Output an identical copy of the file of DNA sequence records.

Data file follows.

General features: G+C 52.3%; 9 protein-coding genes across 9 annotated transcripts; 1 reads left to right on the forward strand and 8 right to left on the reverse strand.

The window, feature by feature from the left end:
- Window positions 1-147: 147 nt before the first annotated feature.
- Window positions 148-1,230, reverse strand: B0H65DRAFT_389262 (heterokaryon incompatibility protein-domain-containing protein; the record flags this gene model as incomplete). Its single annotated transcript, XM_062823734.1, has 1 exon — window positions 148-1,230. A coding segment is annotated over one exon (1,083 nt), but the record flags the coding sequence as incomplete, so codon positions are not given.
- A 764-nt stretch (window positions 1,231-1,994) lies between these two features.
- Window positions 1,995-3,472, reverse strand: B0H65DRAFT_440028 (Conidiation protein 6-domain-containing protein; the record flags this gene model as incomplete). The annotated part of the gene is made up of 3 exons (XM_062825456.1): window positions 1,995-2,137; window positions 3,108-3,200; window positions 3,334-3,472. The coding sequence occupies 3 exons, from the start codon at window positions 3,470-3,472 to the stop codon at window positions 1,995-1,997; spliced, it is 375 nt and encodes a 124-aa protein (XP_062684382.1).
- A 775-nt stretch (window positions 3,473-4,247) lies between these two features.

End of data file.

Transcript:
General features: G+C 52.3%; 9 protein-coding genes across 9 annotated transcripts; 1 reads left to right on the forward strand and 8 right to left on the reverse strand.

The window, feature by feature from the left end:
- Window positions 1-147: 147 nt before the first annotated feature.
- Window positions 148-1,230, reverse strand: B0H65DRAFT_389262 (heterokaryon incompatibility protein-domain-containing protein; the record flags this gene model as incomplete). Its single annotated transcript, XM_062823734.1, has 1 exon — window positions 148-1,230. A coding segment is annotated over one exon (1,083 nt), but the record flags the coding sequence as incomplete, so codon positions are not given.
- A 764-nt stretch (window positions 1,231-1,994) lies between these two features.
- Window positions 1,995-3,472, reverse strand: B0H65DRAFT_440028 (Conidiation protein 6-domain-containing protein; the record flags this gene model as incomplete). The annotated part of the gene is made up of 3 exons (XM_062825456.1): window positions 1,995-2,137; window positions 3,108-3,200; window positions 3,334-3,472. The coding sequence occupies 3 exons, from the start codon at window positions 3,470-3,472 to the stop codon at window positions 1,995-1,997; spliced, it is 375 nt and encodes a 124-aa protein (XP_062684382.1).
- A 775-nt stretch (window positions 3,473-4,247) lies between these two features.